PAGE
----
In Thompson, the decedent died intestate. The court appointed administrator of the estate was her daughter.  She contracted with a funeral home for the funeral and burial of the decedent.   The cost was $12,410.00, but the estate did not have sufficient assets to cover the bill and the bill went unpaid. However, there was a pending wrongful death action that was eventually settled. The total amount of the settlement is unclear, but of the settlement, the court ordered $25,560.13 in escrow with respect to the outstanding funeral bill. While the bill was initially $12,410.00, it had grown to $25,560.13 because of the 24% annual interest assessed for late payment.

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The administrator of an estate is a fiduciary.  As such, they are held to a high standard of conduct.  They must perform their responsibilities with care and make the interests of the estate a top priority.  They must be trustworthy and must not self-deal.  If an administrator violates their duty of care, their actions can be challenged in court.  If the court concludes that the administrator was in breach of their fiduciary duty, potential consequences include reversal of the problematic transaction, suspension, or removal.

In In re Seward, on April 2, 2001, the decedent’s will was admitted to probate and letters of administration  were issued appointing co-administrators.  Nearly 20 years later, in September 2018, a petition was filed to revoke the letters of administration, to suspend the administrators as fiduciaries, and to appoint a new administrator.  The petitioners alleged that the administrators had allowed the estate to languish for nearly 20 years.  Further, the petition alleged that one of the administrators was acting against the interests of the estate.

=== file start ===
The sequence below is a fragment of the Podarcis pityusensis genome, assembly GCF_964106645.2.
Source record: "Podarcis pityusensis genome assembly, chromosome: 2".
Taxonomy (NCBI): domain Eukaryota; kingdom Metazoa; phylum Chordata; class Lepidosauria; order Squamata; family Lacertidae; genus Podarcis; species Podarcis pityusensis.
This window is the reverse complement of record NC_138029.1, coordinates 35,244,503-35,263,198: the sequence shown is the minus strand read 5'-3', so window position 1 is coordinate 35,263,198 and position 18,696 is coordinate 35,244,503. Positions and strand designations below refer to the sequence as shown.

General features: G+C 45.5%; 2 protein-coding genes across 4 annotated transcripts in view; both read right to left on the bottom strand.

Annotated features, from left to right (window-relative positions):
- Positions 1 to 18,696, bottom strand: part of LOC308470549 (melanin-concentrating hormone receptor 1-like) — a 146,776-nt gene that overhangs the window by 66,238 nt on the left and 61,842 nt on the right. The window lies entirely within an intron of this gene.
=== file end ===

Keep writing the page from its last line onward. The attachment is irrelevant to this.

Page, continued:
New York law provides that the Surrogate’s Court can suspend or revoke letters issued to an estate administrator or other fiduciary. Reasons for suspending or revoking letters include evidence that the fiduciary wasted or misapplied assets, damaged estate property, removed property without approval, or failed to follow an order of the court. SCPA 711

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A last will and testament allows a testator to specific who will receive their property upon death.  It is an effective way to ensure you’re your property goes to who you want to receive it. However, many people do not leave wills, dying intestate.  As result, New York’s law of intestate succession applies and dictates who gets the property in the decedent’s estate.  The surviving spouse and children, if any, would be entitled to inherit.  In the absence of either, the decedent’s parents would be next in line to inherit, followed by siblings.

In Gonzalez, the 27-year-old decedent died in the World Trade Center on September 11, 2001.  She was survived by her father, sister, and brother.  The brother and sister applied for letters of administration.  Separately, the father did as well. The brother and sister petitioned the court for summary judgment granting their petition for the issuance of letters of administration. Their request for summary judgment also requested that the court dismissed the decedent’s father’s petition despite the fact that the father was the decedent’s presumptive distributee.

The petitioners argued that the father is disqualified from inheriting because he failed to or refused to provide for her or that he abandoned her.  As a result, under EPTL 4-1.1 her estate should be distributed as if the father had predeceased the decedent.  That would mean that the petitioners would be her distributees.